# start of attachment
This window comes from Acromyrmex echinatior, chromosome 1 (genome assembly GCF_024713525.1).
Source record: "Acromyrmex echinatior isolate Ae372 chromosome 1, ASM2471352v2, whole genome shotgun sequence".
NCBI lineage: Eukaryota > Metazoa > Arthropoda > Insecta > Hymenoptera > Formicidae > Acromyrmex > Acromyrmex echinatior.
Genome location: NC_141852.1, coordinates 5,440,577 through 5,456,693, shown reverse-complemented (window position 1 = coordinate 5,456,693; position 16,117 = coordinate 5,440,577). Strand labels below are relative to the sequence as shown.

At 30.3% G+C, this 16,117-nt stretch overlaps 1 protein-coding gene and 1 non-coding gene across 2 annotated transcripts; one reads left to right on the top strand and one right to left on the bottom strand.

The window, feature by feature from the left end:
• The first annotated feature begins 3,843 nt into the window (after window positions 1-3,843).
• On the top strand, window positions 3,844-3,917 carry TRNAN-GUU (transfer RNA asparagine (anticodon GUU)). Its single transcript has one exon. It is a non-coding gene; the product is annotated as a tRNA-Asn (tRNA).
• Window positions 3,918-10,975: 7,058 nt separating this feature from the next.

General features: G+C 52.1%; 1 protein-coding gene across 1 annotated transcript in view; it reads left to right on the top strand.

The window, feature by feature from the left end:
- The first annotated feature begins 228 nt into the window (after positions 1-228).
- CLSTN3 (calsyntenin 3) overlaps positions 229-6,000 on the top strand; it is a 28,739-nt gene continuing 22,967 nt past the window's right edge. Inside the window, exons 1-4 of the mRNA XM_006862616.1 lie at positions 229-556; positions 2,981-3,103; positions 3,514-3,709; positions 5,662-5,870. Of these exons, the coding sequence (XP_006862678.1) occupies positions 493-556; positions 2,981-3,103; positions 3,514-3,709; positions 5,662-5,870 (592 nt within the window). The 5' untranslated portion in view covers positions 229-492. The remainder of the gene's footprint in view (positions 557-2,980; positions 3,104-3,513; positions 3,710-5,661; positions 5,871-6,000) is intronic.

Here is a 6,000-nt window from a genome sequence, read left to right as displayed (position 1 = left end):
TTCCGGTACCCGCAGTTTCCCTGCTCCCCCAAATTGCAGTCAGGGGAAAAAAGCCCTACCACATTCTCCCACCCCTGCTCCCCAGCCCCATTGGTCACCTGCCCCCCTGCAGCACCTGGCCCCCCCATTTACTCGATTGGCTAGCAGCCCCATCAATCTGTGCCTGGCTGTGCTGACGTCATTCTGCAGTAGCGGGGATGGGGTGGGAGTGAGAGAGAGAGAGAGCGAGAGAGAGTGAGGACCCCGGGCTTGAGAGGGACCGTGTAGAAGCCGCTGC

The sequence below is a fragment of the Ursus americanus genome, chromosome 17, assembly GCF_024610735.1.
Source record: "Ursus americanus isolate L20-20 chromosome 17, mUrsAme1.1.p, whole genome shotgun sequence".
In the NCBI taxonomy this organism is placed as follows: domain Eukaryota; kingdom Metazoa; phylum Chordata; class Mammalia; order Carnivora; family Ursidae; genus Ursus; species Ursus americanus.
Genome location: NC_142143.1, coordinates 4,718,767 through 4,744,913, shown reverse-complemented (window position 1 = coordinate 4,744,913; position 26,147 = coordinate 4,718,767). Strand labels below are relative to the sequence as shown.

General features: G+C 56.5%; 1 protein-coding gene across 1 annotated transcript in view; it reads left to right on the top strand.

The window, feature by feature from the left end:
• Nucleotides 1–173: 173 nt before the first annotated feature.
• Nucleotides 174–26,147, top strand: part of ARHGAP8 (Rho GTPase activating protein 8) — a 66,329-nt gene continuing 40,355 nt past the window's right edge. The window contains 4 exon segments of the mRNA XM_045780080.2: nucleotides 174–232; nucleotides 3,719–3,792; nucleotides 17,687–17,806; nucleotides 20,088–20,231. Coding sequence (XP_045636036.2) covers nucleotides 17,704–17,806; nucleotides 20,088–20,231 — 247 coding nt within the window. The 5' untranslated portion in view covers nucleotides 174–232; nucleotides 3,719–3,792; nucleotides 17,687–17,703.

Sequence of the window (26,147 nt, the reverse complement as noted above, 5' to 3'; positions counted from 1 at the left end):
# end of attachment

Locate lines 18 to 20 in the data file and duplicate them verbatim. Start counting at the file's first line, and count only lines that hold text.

In the NCBI taxonomy this organism is placed as follows: domain Eukaryota; kingdom Metazoa; phylum Chordata; class Mammalia; order Carnivora; family Ursidae; genus Ursus; species Ursus americanus.
Genome location: NC_142143.1, coordinates 4,718,767 through 4,744,913, shown reverse-complemented (window position 1 = coordinate 4,744,913; position 26,147 = coordinate 4,718,767). Strand labels below are relative to the sequence as shown.

General features: G+C 56.5%; 1 protein-coding gene across 1 annotated transcript in view; it reads left to right on the top strand.